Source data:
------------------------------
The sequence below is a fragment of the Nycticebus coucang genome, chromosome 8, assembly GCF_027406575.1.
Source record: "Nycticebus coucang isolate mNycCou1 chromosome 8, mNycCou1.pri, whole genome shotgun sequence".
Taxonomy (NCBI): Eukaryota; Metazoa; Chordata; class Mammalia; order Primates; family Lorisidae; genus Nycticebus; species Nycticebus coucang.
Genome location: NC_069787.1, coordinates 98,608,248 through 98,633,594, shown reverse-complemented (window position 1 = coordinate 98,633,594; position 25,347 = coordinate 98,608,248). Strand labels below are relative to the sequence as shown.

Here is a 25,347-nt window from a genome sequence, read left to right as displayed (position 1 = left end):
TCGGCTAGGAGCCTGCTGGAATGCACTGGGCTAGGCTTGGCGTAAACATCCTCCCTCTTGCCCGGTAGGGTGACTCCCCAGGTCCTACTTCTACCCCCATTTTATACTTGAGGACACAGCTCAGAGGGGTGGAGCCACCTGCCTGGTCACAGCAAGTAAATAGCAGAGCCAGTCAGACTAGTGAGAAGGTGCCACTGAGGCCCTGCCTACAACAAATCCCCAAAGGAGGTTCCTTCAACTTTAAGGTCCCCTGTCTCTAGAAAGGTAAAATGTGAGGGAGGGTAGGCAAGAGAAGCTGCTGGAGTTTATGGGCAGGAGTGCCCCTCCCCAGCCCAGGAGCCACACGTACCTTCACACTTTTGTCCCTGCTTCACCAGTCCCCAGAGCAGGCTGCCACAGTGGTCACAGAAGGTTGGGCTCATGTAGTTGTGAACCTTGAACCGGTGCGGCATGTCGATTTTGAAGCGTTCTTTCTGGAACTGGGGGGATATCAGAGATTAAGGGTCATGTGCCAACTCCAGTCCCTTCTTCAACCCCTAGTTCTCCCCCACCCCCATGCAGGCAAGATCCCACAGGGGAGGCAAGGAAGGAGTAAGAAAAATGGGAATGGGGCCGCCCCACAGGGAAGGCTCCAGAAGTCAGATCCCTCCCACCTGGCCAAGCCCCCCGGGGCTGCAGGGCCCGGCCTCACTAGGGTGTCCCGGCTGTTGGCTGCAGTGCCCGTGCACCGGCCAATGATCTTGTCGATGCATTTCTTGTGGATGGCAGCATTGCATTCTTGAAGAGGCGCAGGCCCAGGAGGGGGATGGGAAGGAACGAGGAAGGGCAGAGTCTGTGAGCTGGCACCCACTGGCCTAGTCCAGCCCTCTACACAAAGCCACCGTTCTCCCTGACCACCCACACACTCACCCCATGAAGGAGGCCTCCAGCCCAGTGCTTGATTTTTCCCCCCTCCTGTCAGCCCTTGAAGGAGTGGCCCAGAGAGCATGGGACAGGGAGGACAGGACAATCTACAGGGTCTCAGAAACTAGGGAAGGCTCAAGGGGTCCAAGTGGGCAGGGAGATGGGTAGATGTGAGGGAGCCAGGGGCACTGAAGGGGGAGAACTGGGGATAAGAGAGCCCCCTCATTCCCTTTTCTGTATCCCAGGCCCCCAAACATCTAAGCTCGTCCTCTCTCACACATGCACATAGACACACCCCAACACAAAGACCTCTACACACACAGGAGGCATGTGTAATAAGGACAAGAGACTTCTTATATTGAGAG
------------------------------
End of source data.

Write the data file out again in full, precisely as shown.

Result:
The sequence below is a fragment of the Nycticebus coucang genome, chromosome 8, assembly GCF_027406575.1.
Source record: "Nycticebus coucang isolate mNycCou1 chromosome 8, mNycCou1.pri, whole genome shotgun sequence".
Taxonomy (NCBI): Eukaryota; Metazoa; Chordata; class Mammalia; order Primates; family Lorisidae; genus Nycticebus; species Nycticebus coucang.
Genome location: NC_069787.1, coordinates 98,608,248 through 98,633,594, shown reverse-complemented (window position 1 = coordinate 98,633,594; position 25,347 = coordinate 98,608,248). Strand labels below are relative to the sequence as shown.

Here is a 25,347-nt window from a genome sequence, read left to right as displayed (position 1 = left end):
TCGGCTAGGAGCCTGCTGGAATGCACTGGGCTAGGCTTGGCGTAAACATCCTCCCTCTTGCCCGGTAGGGTGACTCCCCAGGTCCTACTTCTACCCCCATTTTATACTTGAGGACACAGCTCAGAGGGGTGGAGCCACCTGCCTGGTCACAGCAAGTAAATAGCAGAGCCAGTCAGACTAGTGAGAAGGTGCCACTGAGGCCCTGCCTACAACAAATCCCCAAAGGAGGTTCCTTCAACTTTAAGGTCCCCTGTCTCTAGAAAGGTAAAATGTGAGGGAGGGTAGGCAAGAGAAGCTGCTGGAGTTTATGGGCAGGAGTGCCCCTCCCCAGCCCAGGAGCCACACGTACCTTCACACTTTTGTCCCTGCTTCACCAGTCCCCAGAGCAGGCTGCCACAGTGGTCACAGAAGGTTGGGCTCATGTAGTTGTGAACCTTGAACCGGTGCGGCATGTCGATTTTGAAGCGTTCTTTCTGGAACTGGGGGGATATCAGAGATTAAGGGTCATGTGCCAACTCCAGTCCCTTCTTCAACCCCTAGTTCTCCCCCACCCCCATGCAGGCAAGATCCCACAGGGGAGGCAAGGAAGGAGTAAGAAAAATGGGAATGGGGCCGCCCCACAGGGAAGGCTCCAGAAGTCAGATCCCTCCCACCTGGCCAAGCCCCCCGGGGCTGCAGGGCCCGGCCTCACTAGGGTGTCCCGGCTGTTGGCTGCAGTGCCCGTGCACCGGCCAATGATCTTGTCGATGCATTTCTTGTGGATGGCAGCATTGCATTCTTGAAGAGGCGCAGGCCCAGGAGGGGGATGGGAAGGAACGAGGAAGGGCAGAGTCTGTGAGCTGGCACCCACTGGCCTAGTCCAGCCCTCTACACAAAGCCACCGTTCTCCCTGACCACCCACACACTCACCCCATGAAGGAGGCCTCCAGCCCAGTGCTTGATTTTTCCCCCCTCCTGTCAGCCCTTGAAGGAGTGGCCCAGAGAGCATGGGACAGGGAGGACAGGACAATCTACAGGGTCTCAGAAACTAGGGAAGGCTCAAGGGGTCCAAGTGGGCAGGGAGATGGGTAGATGTGAGGGAGCCAGGGGCACTGAAGGGGGAGAACTGGGGATAAGAGAGCCCCCTCATTCCCTTTTCTGTATCCCAGGCCCCCAAACATCTAAGCTCGTCCTCTCTCACACATGCACATAGACACACCCCAACACAAAGACCTCTACACACACAGGAGGCATGTGTAATAAGGACAAGAGACTTCTTATATTGAGAG